Boris Johnson set for make-or-break decision on Brexit talks

Cornelia Mascio
Ottobre 16, 2020

Lord Frost, Boris Johnson's Europe sherpa, said the United Kingdom was "disappointed" by the outcome of a European Union summit in which the bloc signalled it was willing to continue trade negotiations but called on Britain to make the next move.

British Prime Minister Boris Johnson, who in September had made today a deadline for an agreement to be reached, had indicated he would take stock of the leaders' comments today before deciding whether it is worth continuing with the "future relationship" talks or not.

The leaders agreed that the 27 member states and European Union institutions should "step up their work on preparedness and readiness at all levels and for all outcomes", ahead of the possibility of the Brexit transition period ending on 31 December without a deal on a future relationship.

Another volatile day looks to be on the cards for the Pound as market participants await PM Johnson's response as to whether to continue trade negotiations after failing to make significant headway at the EU Summit.

The leaders made a decision to keep negotiating for a couple of weeks at their summit on Thursday, which was the deadline set by the UK.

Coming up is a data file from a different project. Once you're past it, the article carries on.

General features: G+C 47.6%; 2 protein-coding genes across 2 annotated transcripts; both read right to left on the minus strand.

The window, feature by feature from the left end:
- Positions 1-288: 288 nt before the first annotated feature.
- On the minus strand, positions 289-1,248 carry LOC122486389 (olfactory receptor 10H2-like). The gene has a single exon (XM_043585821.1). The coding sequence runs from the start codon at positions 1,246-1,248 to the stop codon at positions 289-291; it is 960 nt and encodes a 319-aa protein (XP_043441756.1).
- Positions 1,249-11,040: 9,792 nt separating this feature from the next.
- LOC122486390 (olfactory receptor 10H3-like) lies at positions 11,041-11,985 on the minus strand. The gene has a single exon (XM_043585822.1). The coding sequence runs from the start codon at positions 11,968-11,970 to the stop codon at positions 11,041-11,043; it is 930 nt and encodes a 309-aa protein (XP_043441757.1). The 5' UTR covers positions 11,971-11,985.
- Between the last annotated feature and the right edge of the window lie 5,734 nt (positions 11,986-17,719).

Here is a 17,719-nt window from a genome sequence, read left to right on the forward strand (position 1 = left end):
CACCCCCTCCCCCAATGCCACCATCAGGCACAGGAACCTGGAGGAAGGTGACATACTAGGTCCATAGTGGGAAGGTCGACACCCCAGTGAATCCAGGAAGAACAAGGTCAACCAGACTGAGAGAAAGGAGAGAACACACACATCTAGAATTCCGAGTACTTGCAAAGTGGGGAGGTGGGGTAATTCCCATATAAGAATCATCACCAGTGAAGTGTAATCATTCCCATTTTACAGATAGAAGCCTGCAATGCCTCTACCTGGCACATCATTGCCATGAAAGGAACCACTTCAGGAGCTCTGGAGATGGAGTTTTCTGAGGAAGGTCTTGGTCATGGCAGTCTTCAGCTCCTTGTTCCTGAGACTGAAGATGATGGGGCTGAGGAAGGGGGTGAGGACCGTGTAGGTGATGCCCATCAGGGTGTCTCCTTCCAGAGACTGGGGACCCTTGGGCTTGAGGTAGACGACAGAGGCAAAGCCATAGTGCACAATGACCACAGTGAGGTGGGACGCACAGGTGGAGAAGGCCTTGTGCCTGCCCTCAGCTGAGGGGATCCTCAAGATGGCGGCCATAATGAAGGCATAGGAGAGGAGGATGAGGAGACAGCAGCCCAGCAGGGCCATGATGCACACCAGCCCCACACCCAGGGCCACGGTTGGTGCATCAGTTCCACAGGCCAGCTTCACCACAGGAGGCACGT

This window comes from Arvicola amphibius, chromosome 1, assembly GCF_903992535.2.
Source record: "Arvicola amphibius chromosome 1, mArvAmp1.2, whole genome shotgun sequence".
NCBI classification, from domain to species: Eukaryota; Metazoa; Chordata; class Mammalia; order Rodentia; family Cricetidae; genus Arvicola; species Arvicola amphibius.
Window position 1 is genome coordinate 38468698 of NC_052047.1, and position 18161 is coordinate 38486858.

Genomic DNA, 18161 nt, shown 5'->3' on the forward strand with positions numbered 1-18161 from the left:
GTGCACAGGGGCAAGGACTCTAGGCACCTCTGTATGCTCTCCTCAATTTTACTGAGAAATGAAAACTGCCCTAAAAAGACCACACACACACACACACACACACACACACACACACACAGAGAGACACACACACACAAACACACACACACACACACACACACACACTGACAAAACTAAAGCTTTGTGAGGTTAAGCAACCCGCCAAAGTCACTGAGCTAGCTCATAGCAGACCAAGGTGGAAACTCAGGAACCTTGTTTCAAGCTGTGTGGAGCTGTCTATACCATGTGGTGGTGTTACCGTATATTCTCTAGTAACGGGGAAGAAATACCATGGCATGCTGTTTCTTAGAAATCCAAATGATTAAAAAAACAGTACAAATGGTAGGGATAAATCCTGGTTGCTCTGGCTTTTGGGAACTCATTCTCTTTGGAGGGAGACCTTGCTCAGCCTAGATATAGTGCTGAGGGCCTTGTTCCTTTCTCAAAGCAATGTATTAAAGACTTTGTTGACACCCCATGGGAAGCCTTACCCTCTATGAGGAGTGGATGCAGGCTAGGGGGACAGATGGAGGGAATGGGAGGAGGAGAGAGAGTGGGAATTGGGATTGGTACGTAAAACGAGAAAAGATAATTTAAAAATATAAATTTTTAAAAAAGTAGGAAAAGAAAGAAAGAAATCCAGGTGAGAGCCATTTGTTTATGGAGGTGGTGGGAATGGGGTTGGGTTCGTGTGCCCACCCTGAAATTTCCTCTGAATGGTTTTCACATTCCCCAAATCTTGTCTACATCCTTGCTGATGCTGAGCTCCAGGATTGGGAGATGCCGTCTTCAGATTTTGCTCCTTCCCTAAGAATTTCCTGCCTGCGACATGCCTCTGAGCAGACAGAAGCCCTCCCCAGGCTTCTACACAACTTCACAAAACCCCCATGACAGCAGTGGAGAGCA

"We want to give these discussions every chance of being successful so that we secure an agreement", he said.

That stops short of the intensification of talks that the U.K.is demanding. Britain's junior business minister Nadhim Zahawi said London also could not wait much longer as it needed to tell businesses to prepare if talks fail. He said that Johnson, who has threatened to quit the negotiations at the end of this week if a deal can't be struck, would respond on Friday (Oct 16).

Italian Prime Minister Giuseppe Conte echoed the words of his German counterpart, saying that Italy was willing to work to the very last minute to get a trade deal done, but added, "we need a fair deal", and would not finalise an agreement "at any cost".

European officials brushed off Frost's complaints and insisted they won't persuade the bloc to shift its stance, and several voiced irritation, asking not to be identified because of the sensitivity of the negotiations.

The summit had been viewed as a key milestone in the process, but it had become clear in recent weeks that an agreement, even on a limited tariff and quota free trade pact, would not be reached until early November.

"We need to lower the landing gear, we're approaching the runway".

European Union chief negotiator Michel Barnier said "the negotiations aren't over", adding that his team would be London-bound for more talks next week and planned to host negotiations in Brussels the week after that.

Xavier Bettel, the prime minister of Luxembourg, said that the trade deal had to be "balanced" with no winners or losers in the negotiations.

"Britain has already imposed so many deadlines that came and went", said Rutte, arguing it was time to concentrate on content instead. As such, UK PM Johnson is likely to let the self-imposed deadline pass, highlighting that a there is a deal to be done.

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